Wisconsin, why did you do this to me?  I thought.  But it’s like Lucy asking Ricky if he’ll let her in the show.  She knows the answer already but she just has to ask again.  Their relationship depends upon that request.  Wisconsin, I knew you would do this to me.

Meanwhile, it was 75 in Dallas, we were told.  And sunny.  Other airplanes took off, silver into white snow.  The little glowing batons held by the air traffic controllers stood out like red foxtails in the tundra.  Airplanes took off.  It wasn’t the snow, you see, but mechanics that caused our delay.

They fixed the plane. We re-planed from whence we had just deplaned.  Another 45 minutes.  A fresh coat of deicer.  A fresh set of promises of movement. A stale swath of “I do apologize once again…” from the flight crew.  The skies turned black.  Tracks worn by luckier aircraft showed us our way.  We took off, and there was no joy in leaving, no joy in the wait being over.  No joy in the fact that I suspected all along Wisconsin would do what it does best.

Why is Milwaukee en route to Dallas? Only the airline company can answer that.  But I sometimes feel that Wisconsin is en route to everywhere I go now, grabbing at my ankles with that white halo, a lasso made of ice.

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yesterday, the moon

Yesterday the moon dangled in a halo
of orange and yellow clouds
that collapsed, just after midnight,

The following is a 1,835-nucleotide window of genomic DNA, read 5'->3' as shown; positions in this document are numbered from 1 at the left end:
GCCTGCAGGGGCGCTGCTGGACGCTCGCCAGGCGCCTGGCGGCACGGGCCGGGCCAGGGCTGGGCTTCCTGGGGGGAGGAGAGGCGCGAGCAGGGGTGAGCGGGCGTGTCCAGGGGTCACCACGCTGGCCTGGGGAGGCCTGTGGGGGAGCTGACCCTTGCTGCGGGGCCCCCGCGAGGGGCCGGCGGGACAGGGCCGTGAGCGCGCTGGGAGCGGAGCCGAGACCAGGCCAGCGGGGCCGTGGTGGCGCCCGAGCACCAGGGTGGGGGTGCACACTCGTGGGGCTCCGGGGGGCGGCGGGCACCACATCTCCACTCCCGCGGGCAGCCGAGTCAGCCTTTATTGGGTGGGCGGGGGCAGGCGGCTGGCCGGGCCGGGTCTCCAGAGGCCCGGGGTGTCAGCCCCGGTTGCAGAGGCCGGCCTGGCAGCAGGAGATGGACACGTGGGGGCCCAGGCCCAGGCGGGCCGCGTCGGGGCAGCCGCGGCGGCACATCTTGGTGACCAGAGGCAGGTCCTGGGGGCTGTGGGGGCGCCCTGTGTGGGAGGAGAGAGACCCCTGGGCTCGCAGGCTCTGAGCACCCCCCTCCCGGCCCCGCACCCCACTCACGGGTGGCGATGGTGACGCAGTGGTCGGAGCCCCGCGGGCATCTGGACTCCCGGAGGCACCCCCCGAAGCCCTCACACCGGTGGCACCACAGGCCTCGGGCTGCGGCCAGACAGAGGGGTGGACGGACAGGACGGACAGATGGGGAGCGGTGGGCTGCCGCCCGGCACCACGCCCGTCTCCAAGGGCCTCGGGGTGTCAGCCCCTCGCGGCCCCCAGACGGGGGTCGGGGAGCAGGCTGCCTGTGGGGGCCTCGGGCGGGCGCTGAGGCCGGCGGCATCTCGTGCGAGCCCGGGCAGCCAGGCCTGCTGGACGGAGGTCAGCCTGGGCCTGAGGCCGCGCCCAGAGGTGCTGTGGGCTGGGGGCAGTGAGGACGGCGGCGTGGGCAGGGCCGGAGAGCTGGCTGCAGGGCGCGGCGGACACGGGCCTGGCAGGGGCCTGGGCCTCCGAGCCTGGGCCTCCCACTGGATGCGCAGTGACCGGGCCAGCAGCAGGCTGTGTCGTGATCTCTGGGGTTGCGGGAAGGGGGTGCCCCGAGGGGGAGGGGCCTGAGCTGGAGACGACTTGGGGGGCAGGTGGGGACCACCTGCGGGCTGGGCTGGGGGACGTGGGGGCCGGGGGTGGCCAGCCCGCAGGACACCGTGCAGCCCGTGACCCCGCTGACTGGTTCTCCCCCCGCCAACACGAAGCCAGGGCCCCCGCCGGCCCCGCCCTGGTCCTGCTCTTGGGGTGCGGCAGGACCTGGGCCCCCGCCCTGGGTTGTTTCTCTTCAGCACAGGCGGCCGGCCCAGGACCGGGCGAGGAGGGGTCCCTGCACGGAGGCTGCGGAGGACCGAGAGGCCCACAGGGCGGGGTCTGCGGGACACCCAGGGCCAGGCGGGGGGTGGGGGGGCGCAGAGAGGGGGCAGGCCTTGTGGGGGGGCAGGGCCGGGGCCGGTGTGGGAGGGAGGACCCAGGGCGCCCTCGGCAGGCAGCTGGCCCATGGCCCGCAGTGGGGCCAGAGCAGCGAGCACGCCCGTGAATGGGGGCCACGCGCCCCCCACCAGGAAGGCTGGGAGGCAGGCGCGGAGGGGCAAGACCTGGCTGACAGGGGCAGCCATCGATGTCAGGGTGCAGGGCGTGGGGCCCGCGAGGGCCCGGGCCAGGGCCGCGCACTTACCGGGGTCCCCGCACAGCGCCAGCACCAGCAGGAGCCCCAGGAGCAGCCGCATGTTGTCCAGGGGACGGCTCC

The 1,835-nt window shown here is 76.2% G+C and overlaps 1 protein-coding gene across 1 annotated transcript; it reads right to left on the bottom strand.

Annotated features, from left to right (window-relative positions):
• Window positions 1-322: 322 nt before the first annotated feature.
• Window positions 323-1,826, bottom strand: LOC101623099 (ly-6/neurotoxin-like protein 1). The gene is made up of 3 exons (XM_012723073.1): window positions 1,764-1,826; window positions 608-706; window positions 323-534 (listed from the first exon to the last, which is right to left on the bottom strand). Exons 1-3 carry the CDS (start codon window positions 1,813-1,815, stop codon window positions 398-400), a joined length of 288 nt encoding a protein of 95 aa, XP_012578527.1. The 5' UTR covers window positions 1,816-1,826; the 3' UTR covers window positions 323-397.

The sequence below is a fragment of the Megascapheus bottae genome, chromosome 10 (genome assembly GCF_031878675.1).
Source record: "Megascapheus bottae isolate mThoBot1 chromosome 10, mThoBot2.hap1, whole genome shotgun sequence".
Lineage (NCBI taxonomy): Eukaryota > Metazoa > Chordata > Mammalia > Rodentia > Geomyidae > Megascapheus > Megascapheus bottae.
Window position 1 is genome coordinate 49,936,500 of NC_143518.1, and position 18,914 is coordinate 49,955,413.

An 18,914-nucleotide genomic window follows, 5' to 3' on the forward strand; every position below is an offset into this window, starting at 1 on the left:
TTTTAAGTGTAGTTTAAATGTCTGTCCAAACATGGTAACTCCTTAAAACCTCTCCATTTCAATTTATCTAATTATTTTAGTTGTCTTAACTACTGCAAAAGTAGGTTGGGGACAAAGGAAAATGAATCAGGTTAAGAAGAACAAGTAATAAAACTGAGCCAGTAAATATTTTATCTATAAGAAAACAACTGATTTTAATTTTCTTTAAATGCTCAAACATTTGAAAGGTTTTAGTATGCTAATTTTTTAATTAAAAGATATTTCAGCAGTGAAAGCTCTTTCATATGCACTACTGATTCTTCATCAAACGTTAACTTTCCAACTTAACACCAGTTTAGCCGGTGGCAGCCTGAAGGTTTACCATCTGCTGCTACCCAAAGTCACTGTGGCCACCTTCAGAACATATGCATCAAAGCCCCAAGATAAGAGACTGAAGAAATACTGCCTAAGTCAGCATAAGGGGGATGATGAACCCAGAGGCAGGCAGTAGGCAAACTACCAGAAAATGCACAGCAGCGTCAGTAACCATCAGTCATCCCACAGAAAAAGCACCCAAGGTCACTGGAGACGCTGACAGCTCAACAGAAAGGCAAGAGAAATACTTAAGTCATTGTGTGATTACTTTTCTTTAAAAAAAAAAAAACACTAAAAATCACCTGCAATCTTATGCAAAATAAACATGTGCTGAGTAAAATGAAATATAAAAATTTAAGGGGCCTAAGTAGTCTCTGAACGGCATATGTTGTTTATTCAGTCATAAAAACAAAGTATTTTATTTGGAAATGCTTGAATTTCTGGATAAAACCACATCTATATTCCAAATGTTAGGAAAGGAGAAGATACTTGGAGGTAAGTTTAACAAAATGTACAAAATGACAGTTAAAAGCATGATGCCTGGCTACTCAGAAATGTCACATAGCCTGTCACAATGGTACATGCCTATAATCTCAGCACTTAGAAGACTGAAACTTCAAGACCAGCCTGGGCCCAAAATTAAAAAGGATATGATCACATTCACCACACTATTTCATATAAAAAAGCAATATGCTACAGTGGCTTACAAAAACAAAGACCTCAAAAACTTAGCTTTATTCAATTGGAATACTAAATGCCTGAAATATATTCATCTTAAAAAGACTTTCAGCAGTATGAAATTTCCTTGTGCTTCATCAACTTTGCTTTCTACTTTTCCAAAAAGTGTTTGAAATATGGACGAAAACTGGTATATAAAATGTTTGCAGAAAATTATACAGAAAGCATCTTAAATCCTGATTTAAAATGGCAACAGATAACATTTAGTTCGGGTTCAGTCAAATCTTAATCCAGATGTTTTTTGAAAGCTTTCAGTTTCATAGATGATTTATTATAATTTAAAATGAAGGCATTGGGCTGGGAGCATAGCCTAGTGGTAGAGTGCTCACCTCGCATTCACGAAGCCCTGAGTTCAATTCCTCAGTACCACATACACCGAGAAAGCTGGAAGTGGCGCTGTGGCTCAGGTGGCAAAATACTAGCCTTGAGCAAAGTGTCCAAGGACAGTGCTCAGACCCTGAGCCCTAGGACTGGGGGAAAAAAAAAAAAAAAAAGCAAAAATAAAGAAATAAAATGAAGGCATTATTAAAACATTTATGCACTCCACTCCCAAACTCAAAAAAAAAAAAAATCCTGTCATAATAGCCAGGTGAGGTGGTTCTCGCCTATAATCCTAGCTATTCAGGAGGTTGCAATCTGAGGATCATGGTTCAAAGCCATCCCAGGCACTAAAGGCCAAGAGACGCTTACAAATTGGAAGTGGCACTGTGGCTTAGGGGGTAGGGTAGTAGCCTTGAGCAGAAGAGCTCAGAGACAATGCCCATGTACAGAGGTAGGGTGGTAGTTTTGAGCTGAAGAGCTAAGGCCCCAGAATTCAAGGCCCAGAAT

like a dainty rubberband.

Tomorrow the sun will plow
across the sky like a yoke
in search of a lasso, causing me
to draw first one, then the other, drape.

Tonight the face of the moon
yawns into a grimace.  He
doesn’t like being caught,
unawares, without his finery.

But he cannot see the rain
from his parapet of stars.


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Frozen lakes interrupt
patchwork of farmland,
white and cracked
like the skin of an egg.


From above I see
my high school,
Schmeekle Reseve,
Division Street.
I am sure of it.


After a nap, I see
Miller Park, home
of the Brewers,
ribbed like a lizard’s
head, surrounded
by empty parking lots.


This time I don’t
see the Tappan Zee.
Pilot flies turbulent
circles over Long Island.
The ocean glows
as if the sun was trapped
underneath, so bright
it looks frozen.


From above I see
the high school
down the street
from my apartment.
Stately, old fashioned,
looking like a School
for Gifted Mutants.


From above I see
the yellow cone
and sleek blue windows
of the library where I work.
Now I’m one of those
noisy planes always
flying overhead.


Look! I tell
my husband.  See?
But he always blinks
leaving me unsure
how I can see all this
or how I know
what my life should
look like, from above.